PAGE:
Unconventional Christmas

I’ve had Twitter since I was 15. It’s my constant companion; the voices of these journalists and comedians that I have followed in many ways for seven years now. I check it when I wake up and I check it when I go to bed. A good tweet is like a good joke – satisfying.

My favourite time on Twitter is Christmas Day, when the connection it gives you to other people makes the day feel bigger than whatever is going on in your own Christmas. In recent years, Sarah Millican has started the hashtag #joinin, so that people can follow this directly and share what they’re doing, as a way to reach out to people who might be having lonely or difficult Christmases. I get to see commentary on Christmas TV, quotes from racist grandparents, and see everyone share their best and worst gifts. The tweet I look out for especially though, is comedian Robert Webb who reminds us that Christmas without a parent or both parents can be tough, shitty and sad, and what’s more, that that’s okay.

Christmas is a particularly tough day if you’ve lost a parent, or don’t have a strong family unit. It can be hard to admit you’re not enjoying yourself on a day with so much pressure on it, when everyone else seems to be having a jolly old family time. The traditions you grew up with change, as they inevitably do with age, but they change because of absence – because no matter how hard you try, on that day it will always feel a bit like something’s missing.

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I miss Christmas with my dad. I don’t have anyone to watch It’s A Wonderful Life with anymore. The responsibility of being the person who’s too drunk by lunch has fallen to me. I once told my dad that I hated Wilkinson’s because he dragged me there every Saturday, so one year he bought things he knew I’d like from there and left the labels on so I knew I was wrong (I was wrong Wilkinson’s is the best shop ever). Fairytale of New York is my mum and dad’s Christmas song. There’s no one to argue with over the 80’s pop Christmas CD (my choice) and the Rat Pack one (Dad’s). We don’t drive to see grandparents in his car, with it’s very specific smell. There was always a moment on Christmas morning where we had to say ‘Dad – please stop checking your emails and come and watch us open stockings for god’s sake you grumpy bastard.’ We’d hand him what he always got – a) a DVD, b) a book, or c) a box of Sports Mix and he’d say ‘A football!’

So for those who find the festive season a bit tough, like me, I’d like to offer some advice, that I’m trying very hard not to make condescending. Instead, you must make your own traditions. Build your own family. Appreciate the new.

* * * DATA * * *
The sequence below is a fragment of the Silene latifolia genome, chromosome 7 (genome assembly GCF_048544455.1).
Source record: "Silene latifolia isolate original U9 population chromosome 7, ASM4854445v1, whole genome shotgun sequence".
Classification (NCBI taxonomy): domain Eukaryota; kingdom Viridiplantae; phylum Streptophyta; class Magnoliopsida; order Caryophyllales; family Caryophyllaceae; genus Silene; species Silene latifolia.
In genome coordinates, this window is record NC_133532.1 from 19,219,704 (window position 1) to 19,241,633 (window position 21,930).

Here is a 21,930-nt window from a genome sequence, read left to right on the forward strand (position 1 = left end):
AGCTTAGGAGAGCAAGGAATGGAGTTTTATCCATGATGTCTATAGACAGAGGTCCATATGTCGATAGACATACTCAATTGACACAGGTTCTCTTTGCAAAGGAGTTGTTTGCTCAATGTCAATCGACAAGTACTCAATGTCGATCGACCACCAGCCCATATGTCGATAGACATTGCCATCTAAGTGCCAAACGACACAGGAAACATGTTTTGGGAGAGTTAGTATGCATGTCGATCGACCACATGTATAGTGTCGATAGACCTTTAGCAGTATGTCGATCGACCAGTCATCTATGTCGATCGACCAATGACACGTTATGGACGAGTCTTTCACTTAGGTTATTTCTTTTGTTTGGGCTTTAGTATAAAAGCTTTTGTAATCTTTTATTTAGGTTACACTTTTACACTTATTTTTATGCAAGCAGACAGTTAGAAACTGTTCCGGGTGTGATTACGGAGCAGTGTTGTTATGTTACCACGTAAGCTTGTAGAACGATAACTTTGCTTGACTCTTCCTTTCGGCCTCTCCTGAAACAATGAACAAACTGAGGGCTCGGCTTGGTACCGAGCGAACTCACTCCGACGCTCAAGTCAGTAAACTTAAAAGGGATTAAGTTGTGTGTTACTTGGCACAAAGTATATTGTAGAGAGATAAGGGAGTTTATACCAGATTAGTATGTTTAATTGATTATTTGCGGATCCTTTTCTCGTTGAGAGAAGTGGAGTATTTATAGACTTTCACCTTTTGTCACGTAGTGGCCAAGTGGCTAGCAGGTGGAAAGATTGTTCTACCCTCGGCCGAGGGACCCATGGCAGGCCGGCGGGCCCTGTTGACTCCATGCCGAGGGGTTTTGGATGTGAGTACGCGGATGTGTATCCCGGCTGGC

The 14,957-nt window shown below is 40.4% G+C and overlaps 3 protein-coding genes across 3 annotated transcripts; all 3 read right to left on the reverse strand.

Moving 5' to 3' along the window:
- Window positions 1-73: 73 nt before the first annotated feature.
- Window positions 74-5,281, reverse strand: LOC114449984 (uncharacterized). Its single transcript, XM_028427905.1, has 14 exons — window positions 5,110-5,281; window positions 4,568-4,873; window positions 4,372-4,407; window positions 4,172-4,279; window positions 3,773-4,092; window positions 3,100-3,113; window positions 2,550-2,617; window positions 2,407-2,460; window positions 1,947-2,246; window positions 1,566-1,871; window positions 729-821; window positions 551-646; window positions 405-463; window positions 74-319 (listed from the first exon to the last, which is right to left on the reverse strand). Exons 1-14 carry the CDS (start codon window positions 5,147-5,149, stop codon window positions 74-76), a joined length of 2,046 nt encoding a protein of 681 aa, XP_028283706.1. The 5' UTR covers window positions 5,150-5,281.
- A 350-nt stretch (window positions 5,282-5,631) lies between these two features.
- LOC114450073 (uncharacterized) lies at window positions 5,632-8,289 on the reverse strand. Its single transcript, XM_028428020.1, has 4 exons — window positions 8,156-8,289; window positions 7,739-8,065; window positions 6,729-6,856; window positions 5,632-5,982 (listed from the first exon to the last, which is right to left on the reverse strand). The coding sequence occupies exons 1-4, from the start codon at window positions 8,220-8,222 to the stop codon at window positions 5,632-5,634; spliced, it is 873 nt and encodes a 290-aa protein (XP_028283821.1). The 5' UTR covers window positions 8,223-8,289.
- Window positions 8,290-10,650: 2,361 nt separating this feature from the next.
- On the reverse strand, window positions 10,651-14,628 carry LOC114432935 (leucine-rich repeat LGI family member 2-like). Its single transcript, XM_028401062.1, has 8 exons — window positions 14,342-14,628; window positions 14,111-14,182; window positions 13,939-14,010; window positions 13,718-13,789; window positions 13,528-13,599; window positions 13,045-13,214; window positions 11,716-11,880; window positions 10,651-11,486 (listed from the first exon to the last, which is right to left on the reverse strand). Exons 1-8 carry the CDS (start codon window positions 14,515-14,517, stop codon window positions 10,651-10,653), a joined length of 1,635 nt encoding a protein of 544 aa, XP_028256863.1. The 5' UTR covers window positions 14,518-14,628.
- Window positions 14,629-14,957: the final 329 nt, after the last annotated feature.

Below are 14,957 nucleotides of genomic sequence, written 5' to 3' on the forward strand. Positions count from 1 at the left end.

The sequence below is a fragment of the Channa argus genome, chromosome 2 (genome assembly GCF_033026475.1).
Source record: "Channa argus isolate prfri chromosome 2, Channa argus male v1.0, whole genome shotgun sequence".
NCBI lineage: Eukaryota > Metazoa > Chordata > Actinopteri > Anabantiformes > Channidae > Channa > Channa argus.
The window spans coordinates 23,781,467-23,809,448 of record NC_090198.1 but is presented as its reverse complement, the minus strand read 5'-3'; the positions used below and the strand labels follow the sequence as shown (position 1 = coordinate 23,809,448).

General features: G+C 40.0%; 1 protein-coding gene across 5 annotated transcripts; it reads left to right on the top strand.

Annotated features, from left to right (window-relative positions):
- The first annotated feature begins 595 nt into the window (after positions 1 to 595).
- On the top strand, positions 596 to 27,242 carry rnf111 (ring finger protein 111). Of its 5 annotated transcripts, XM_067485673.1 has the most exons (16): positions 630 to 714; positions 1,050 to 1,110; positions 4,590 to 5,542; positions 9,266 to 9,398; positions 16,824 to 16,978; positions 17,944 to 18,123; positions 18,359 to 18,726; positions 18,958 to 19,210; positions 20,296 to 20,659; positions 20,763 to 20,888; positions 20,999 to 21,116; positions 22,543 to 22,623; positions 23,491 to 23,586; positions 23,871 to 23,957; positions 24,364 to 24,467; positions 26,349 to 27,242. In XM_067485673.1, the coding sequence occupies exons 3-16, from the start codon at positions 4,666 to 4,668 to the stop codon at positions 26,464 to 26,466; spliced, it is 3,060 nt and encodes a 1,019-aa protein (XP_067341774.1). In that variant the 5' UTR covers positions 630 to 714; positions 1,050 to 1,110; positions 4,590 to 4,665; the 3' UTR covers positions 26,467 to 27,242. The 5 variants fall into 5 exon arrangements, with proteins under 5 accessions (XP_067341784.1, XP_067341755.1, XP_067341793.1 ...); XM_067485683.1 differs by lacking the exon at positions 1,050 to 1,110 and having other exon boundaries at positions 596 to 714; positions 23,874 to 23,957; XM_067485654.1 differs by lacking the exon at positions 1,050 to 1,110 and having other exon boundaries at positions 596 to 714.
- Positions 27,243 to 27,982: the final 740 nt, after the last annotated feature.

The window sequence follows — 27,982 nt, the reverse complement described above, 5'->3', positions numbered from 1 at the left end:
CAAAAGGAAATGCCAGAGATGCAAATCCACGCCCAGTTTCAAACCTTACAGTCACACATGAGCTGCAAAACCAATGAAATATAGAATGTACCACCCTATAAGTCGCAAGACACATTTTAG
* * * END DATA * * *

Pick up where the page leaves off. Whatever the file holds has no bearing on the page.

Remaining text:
My favourite part of Christmas is the flat meal; an important trip to Lewisham Shopping Centre, lucky dip with Poundland gifts, Secret Santa, Frankie’s honey parsnips, the glee with which Rob rearranges the living room, Steve’s Christmas jumpers, and more roast potatoes than anyone can conceivably eat. On Christmas day the group chats light up with everyone’s best presents, wishes we were all together, and tales of whose nan is pissed. We compare potatoes.

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We have a ridiculous new year’s eve party and watch the fireworks from Best Hill in London, Telegraph Hill with the entirety of SE4 (you can take your Primrose Hill and shove it). We spend new year’s day mopping the floor and feeling sorry for ourselves, regretting our dancing and then decamp to the seaside the day after to clear out the cobwebs.

I’ve taken on new present buying responsibilities – I buy my cousin a different sit-com box set every year so I can educate him on these things the way my dad educated me. I am the best at making presents for my sister. Together, we watch all the Christmas TV, and drink wine, and miss our dad. Last year she gave me a framed letter that he’d written me. We always cry.

And it’s okay to miss him on Christmas Day because, to be honest, it’s a bit shit that he’s not here. He was a grumpy old bastard, but that’s what you need at Christmas more than ever. Someone to point out that the whole thing is bloody ridiculous.

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To me, grief is like a bruise that never goes away. At first, it’s the stabbing pain, it’s the injury, and the shock. Slowly that bruise changes colour, and maybe it gets a bit smaller, but I don’t think it ever goes away. And sometimes, you need to poke it. To check it still hurts. To feel that pain again, because when you feel it, you remember the injury, and you remember why it hurts. And it’s the remembering that’s so important.

For more on this see the amazing tweet from Rachael Prior about her dad and M&S Jumpers that recently went viral. The replies are full of people sharing how their Christmases aren’t the same now that they’ve lost someone, but there’s a bittersweet quality to it all.

 

Words by Sian Brett
Tweet from Rachael Prior, ‘@ORachaelO’

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One comment

  1. Loss of a loved one never goes away Sian, memories come flooding back at unexpected times. But Christmas is special, its family time, and missing your Dad will be part of future Christmas’s because you have such vivid nemories of your grumpy Dad on Christmas Day, but I am sure as well as grieving your memories will bring a smile to your face just thinking about him. Love and hugs Auntie Bren xxx

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